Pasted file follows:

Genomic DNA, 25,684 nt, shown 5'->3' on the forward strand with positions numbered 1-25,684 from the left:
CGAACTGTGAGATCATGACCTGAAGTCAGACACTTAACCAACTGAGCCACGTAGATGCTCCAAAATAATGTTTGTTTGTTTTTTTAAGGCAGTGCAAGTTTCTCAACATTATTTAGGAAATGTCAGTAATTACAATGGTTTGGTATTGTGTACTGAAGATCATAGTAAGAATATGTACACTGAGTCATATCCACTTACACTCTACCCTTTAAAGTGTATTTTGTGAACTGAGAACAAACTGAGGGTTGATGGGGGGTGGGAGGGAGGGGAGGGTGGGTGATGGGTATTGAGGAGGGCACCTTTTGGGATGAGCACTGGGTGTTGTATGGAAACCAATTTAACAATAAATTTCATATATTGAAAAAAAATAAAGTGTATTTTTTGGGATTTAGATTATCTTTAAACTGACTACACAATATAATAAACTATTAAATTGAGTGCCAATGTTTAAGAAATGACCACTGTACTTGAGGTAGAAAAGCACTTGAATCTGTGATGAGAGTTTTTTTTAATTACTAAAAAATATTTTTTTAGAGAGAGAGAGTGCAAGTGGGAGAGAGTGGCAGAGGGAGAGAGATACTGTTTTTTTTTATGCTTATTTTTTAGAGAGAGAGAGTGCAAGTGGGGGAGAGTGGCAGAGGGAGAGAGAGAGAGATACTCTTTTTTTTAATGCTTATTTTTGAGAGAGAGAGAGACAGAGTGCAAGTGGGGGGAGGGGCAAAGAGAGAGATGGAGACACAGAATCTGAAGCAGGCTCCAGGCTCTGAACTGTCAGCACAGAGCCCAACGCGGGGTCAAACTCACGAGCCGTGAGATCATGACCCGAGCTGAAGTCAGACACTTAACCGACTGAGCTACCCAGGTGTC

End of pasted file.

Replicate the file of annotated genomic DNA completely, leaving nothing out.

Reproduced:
Genomic DNA, 25,684 nt, shown 5'->3' on the forward strand with positions numbered 1-25,684 from the left:
CGAACTGTGAGATCATGACCTGAAGTCAGACACTTAACCAACTGAGCCACGTAGATGCTCCAAAATAATGTTTGTTTGTTTTTTTAAGGCAGTGCAAGTTTCTCAACATTATTTAGGAAATGTCAGTAATTACAATGGTTTGGTATTGTGTACTGAAGATCATAGTAAGAATATGTACACTGAGTCATATCCACTTACACTCTACCCTTTAAAGTGTATTTTGTGAACTGAGAACAAACTGAGGGTTGATGGGGGGTGGGAGGGAGGGGAGGGTGGGTGATGGGTATTGAGGAGGGCACCTTTTGGGATGAGCACTGGGTGTTGTATGGAAACCAATTTAACAATAAATTTCATATATTGAAAAAAAATAAAGTGTATTTTTTGGGATTTAGATTATCTTTAAACTGACTACACAATATAATAAACTATTAAATTGAGTGCCAATGTTTAAGAAATGACCACTGTACTTGAGGTAGAAAAGCACTTGAATCTGTGATGAGAGTTTTTTTTAATTACTAAAAAATATTTTTTTAGAGAGAGAGAGTGCAAGTGGGAGAGAGTGGCAGAGGGAGAGAGATACTGTTTTTTTTTATGCTTATTTTTTAGAGAGAGAGAGTGCAAGTGGGGGAGAGTGGCAGAGGGAGAGAGAGAGAGATACTCTTTTTTTTAATGCTTATTTTTGAGAGAGAGAGAGACAGAGTGCAAGTGGGGGGAGGGGCAAAGAGAGAGATGGAGACACAGAATCTGAAGCAGGCTCCAGGCTCTGAACTGTCAGCACAGAGCCCAACGCGGGGTCAAACTCACGAGCCGTGAGATCATGACCCGAGCTGAAGTCAGACACTTAACCGACTGAGCTACCCAGGTGTC